My Folk Witches have tended to prefer Enhanced Mandrakes as familiars, but the kitties definitely have those guys beaten in the cuteness department...

I'd also mention that despite having some Difficult Arts, in my experience the fact that most of the hedge traditions have fewer Abilities/Arts/Spells to invest XP into tends to result in Casting Totals comparable to those of Hermetic Magi. Vitkir are an exception to this due to the fact that they use the lower Accelerated Ability in their Totals, but specialists can still be pretty impressive, and they can usually get around MR in other ways...

Healing is vis-intensive when compared to the other abilities of a folk witch, but it is cheap when compoared to hermetic equivalents. In fact hermetics are not the top dog in a lot of areas there, they just are the most flexible ones since a combat magus can cast a healing spell or a ship navigation spell as well fairly easily given a few years of study. The same is not true for most hedgies since their abilities are more limited in scope and the ammount of lab work they can do.

Penetration wise, they can do OK, buyt not amazing. A hedge witch with INt +3, MT of +8 and an ability at level 6 working in a 3 aura gets a lab total of 3+8+6+3=20, 26 if he has strength potions. That is not really high. Even adding a D10 when the effect is actually "cast" most hermetics and supernatural beings will be safe from it. An other hedgie will bite the dust and suffer the whole consequences of the effect, but we are comparing them to hermetics I guess. I am doing it, at any level :slight_smile: For gruagachs let's say they reach level 25 with their form and level 6 with the technique: Stamina 3 and aura 3. 3+6+25+3=37 casting total. Depending on the spell that can come up to 20-ish points pof penetration. That can make a hermetic out of apprenticeship weep, but a medium magus will simply blast the gruagach with a POF (and likely kill him) for making his parma ping. And rightly so since hermetics are the top dogs here. Penetration is a problem for hedgies that want to affect big stuff: hermetics and magical beings of 25 Might or above. For smaller targets that is not that much of a problem. Virtki are the ones that laugh at this restriction, as erik tyrrell demonstrated a year ago or so when I first commented on this issue regarding vitkir: he ran the maths and demonstrated that a dedicarted vitki can be dangerous to fairly much any hermetic out there, even dedicated hoplites. I liked that :slight_smile:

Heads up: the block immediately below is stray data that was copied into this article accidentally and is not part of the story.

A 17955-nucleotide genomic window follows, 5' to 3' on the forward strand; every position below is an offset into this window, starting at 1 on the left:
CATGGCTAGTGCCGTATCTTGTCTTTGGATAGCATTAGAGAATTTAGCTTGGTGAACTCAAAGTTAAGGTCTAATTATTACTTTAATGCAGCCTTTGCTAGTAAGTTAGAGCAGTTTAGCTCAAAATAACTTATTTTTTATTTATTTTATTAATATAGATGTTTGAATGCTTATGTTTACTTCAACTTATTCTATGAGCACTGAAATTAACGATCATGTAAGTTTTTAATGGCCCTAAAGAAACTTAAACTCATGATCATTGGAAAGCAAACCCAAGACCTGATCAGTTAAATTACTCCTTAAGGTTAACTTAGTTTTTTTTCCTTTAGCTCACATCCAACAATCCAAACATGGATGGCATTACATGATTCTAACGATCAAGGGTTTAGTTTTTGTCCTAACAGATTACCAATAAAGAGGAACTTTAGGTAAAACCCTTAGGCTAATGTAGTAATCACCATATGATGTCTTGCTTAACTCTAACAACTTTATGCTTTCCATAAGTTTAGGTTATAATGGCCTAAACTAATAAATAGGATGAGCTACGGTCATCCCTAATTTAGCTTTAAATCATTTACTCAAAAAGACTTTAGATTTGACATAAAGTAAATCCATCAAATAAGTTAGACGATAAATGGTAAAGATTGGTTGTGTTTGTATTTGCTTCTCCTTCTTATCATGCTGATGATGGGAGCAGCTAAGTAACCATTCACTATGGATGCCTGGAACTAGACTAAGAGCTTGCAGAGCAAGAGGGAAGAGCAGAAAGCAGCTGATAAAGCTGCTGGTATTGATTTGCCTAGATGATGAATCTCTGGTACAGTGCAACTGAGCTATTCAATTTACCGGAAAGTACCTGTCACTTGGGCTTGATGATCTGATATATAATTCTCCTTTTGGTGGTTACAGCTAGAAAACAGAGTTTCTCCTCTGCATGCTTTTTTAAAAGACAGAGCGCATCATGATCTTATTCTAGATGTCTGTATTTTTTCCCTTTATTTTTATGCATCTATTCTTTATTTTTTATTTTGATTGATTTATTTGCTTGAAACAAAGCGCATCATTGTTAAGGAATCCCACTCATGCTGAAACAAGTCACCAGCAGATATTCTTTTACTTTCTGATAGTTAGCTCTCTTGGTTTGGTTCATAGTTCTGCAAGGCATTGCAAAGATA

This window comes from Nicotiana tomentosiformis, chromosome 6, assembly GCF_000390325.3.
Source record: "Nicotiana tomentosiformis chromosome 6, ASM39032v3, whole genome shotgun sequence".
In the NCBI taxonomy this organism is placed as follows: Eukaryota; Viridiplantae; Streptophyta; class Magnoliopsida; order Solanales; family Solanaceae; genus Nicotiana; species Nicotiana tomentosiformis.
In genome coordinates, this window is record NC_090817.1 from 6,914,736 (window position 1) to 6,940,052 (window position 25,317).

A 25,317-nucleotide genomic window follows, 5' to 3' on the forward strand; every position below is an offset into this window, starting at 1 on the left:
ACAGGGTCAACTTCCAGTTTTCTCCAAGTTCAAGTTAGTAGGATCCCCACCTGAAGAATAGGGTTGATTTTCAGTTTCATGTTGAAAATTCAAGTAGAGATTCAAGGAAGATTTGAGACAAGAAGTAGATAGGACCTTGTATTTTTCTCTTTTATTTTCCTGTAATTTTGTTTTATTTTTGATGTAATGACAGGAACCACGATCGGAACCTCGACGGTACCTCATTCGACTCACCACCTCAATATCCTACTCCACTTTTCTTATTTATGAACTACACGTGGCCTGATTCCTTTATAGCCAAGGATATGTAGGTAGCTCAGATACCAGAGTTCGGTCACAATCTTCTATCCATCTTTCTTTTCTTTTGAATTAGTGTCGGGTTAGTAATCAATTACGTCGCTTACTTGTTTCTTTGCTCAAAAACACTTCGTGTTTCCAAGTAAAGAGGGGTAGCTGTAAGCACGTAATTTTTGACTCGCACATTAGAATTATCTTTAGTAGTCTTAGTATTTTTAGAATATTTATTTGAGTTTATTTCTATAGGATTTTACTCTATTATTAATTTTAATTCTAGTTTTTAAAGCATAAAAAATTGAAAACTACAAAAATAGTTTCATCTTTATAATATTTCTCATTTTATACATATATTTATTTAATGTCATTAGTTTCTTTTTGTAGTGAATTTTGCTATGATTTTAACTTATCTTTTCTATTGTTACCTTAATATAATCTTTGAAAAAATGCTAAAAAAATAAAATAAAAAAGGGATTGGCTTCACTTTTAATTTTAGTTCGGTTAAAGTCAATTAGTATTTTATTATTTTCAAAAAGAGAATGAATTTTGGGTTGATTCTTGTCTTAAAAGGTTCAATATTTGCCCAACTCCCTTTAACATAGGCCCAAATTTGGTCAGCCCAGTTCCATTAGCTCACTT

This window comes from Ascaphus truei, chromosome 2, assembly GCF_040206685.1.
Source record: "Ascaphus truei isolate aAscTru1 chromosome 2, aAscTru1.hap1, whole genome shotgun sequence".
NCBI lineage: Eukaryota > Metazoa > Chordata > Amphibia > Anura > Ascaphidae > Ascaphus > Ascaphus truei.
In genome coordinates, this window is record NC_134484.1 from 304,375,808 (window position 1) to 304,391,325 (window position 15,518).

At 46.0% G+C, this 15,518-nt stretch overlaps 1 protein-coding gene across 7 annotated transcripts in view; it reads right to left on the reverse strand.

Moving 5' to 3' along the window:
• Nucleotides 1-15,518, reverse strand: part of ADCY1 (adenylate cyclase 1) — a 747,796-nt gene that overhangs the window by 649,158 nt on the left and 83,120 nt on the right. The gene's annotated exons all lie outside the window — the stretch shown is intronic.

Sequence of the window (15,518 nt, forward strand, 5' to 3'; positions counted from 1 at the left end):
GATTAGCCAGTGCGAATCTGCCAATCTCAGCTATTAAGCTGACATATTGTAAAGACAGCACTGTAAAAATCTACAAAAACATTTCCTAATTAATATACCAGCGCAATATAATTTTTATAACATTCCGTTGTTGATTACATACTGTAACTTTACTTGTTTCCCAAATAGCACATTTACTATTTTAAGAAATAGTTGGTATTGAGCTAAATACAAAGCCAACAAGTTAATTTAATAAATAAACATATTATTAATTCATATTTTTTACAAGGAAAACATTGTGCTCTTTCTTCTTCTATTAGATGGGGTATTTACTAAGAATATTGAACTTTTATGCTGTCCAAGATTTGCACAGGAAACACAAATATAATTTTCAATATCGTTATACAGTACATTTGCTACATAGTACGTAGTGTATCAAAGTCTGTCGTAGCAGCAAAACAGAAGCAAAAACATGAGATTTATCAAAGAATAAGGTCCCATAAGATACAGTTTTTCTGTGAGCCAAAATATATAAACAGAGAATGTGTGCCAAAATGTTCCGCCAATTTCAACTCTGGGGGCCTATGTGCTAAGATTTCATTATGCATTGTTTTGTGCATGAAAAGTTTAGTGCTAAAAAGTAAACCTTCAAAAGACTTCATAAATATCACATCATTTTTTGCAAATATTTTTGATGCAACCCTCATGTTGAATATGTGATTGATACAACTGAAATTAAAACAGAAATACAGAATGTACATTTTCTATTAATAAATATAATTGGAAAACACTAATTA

Nice trick with the medieval grenades. Make them chamber pots full of nails with an air whirlwind inside for added fun and a punchline :stuck_out_tongue: LOL Problem is that each "grenade" costs you a fatigue level that you do not regain until the effect is cast IIRC, something that is prohibitive in terms of combat. One shot is not really that dangerous here.

An oversight I noticed (or it seems an oversight to me) is that Natural Magicians cannot Enrich things. That is such a shame! A Natural magician is just what you would expect to be the court wizard of the local lord, and finding that he cannot turn that sapphire into something beneficial for the lord is just a little bit sad. If I ever introduce them IMS they would be allowed to enrich stuff normally to add some more color to their profession.


I think that the elemental theurgical summoners may be the most powerful. their total is stamina + Summoning + form + aura + stress die and they can summon an elemental with a might equal to their total (both summoning and the elemental forms are arts not difficult arts). So even right out of apprenticeship the summoner can have a might 30 or with min maxing 40 elemental to do his bidding. With a few years to study might 60 isn't unreasonable. That's some big mojo even if it takes effort to get to the correct place, time to do the summoning and fatigue levels while you've got the big beast under your control.

Whops I see now (now that Erik Dahl pointed it out) that the Elemental forms are in fact difficult arts (it's not in the virtue description where I looked for it or in the header for elementalist forms, but it is in the description of each form), Erik Dahl tells me that the techniques are as well although I can't seem to find anyplace that it says so.

This makes elementalists much much weaker than I had previously thought.

Techniques are not difficult arts according to the rules. Still weaker than what you said, erik, but more powerful than what I first thought on a cursory reading of the chapter. :slight_smile: Just checked the book to make sure



I don't have my book here, but I'm sure that Elementalist Techniques are "Arts" and Elementalist Forms are "Difficult Arts." :slight_smile: